Seagate has been exercising its past and all those spinning disks for some time, and it now offers a wide range of solid-state storage devices alongside its more conventional technologies. The latest external storage devices are branded under the One Touch name, offering 500GB and 1TB of capacity in cute and functional boxes.
On paper, these look like the perfect drives for securing a system or dumping contents for a presentation. But how do they compare with competitor products, and do they represent good value for money? We have the answers.
Price & Availability
Seagate’s One Touch range includes a 500GB and 1TB option (reviewed here) in both black and white, and the 500GB model also comes in a camo print finish.
The MSRP is £85.99/$84.99 for the 500GB model and £154.99/$164.99) for 1TB, and generally, these prices have translated almost exactly into the retail costs.
Read our round-up of the best portable hard drives and SSDs to see what else is available from the likes of Samsung, WD and Adata.
Design & Build
The first aspect of the One Touch drive that strikes you is how small it is compared with conventional external hard drives that use a 2.5in mechanism internally.
A quick measurement revealed that it’s almost exactly half the size of a 2.5in SSD or hard drive, at only 75mm long, 55.5mm wide and 10mm deep. And, at just 65g this won’t overload the laptop bag at all.
Our review drive was the white ABS plastic model that has a grey fabric surface finish on the top that appears much like the covers that some speaker makers use to keep dust out. This audio vibe is further enhanced with a small cloth tab on one side that has the Seagate ‘S’ on it.
There are also ‘special edition’ models which have camouflage in various colours.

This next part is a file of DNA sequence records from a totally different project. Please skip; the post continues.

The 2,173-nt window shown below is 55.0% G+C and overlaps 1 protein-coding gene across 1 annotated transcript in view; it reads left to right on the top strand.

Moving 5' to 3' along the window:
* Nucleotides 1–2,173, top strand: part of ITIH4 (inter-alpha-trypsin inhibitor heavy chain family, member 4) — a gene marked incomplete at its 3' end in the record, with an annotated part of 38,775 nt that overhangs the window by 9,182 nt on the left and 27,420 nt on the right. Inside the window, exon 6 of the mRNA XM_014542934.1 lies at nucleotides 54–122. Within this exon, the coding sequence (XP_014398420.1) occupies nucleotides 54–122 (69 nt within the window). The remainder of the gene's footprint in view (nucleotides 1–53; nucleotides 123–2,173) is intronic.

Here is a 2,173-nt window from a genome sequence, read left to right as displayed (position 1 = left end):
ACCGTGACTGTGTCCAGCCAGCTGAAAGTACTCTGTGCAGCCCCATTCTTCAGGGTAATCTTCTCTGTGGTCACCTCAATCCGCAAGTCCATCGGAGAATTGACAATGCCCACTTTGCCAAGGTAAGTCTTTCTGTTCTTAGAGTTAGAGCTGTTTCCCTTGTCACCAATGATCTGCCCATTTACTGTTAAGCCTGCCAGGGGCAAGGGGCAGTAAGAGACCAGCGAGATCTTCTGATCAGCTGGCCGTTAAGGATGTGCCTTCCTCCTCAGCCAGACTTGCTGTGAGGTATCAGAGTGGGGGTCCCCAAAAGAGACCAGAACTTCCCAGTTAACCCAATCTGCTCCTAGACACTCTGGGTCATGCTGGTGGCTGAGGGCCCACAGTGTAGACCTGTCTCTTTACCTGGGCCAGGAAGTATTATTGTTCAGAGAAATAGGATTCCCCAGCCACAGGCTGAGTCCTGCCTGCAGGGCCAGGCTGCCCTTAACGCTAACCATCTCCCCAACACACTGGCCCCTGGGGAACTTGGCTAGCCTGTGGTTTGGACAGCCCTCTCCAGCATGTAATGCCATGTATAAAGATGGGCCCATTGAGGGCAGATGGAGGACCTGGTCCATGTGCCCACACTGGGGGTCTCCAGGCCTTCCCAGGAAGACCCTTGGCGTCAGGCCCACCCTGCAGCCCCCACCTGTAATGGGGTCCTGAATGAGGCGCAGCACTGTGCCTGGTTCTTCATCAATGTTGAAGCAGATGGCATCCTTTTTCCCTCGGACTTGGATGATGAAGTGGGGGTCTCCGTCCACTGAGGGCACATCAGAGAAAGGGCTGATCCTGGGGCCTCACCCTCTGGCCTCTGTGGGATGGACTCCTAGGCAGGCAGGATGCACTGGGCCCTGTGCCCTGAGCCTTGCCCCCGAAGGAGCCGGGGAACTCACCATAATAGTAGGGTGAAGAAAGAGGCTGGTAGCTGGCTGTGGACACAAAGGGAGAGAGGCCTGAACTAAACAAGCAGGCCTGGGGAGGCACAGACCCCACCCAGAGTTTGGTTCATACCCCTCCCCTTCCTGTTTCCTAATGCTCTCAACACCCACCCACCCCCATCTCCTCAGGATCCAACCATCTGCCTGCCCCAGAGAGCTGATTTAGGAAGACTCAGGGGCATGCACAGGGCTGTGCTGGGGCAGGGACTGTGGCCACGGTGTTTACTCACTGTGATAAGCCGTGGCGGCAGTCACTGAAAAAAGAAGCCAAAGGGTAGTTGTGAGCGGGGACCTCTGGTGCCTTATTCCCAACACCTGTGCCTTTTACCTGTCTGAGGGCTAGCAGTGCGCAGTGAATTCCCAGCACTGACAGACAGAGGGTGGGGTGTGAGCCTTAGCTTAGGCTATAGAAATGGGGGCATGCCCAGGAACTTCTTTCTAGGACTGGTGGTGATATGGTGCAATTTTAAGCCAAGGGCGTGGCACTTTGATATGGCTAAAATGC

An interesting design choice is that the 20cm cable provided plugs into the wider side rather than the end, using a USB Type B-Micro blade. This connection could have been better had Seagate used the more modern Type-C, we think, but it all works perfectly for those using Type-A USB 3.0 on the computer end.
The cable is a fine length if you use the drive with a laptop, but it is left dangling if you use the USB ports on the front of a desktop PC. As it is a standard cable you could cheaply buy a longer one if this is an issue.
The only other feature is a tiny white LED that shows power and activity on the cable connected face.
From a design perspective, there isn’t much to discuss, as this is a highly minimalist product that is more functionality focused than trying to be a technological work of art. It’s attractive, but not in a way that would turn any heads in an office.
Specs & Features
If all you want is 1TB of drive space (or 500GB), then the Seagate One Touch is a remarkably simple product to unpack and use. Remove the drive from the packaging, connect the cable and plug it into a USB 3.0 port on the computer, and if the OS understands the default exFAT format, it should see the mechanism and allocate it a drive letter.
From here you can move and save files to the One Touch SDD like it is an internal drive, and the performance is almost as good as a SATA connected SSD. However, Seagate provides more than the physical hardware, if you are prepared to register the product using the software that is already on the drive.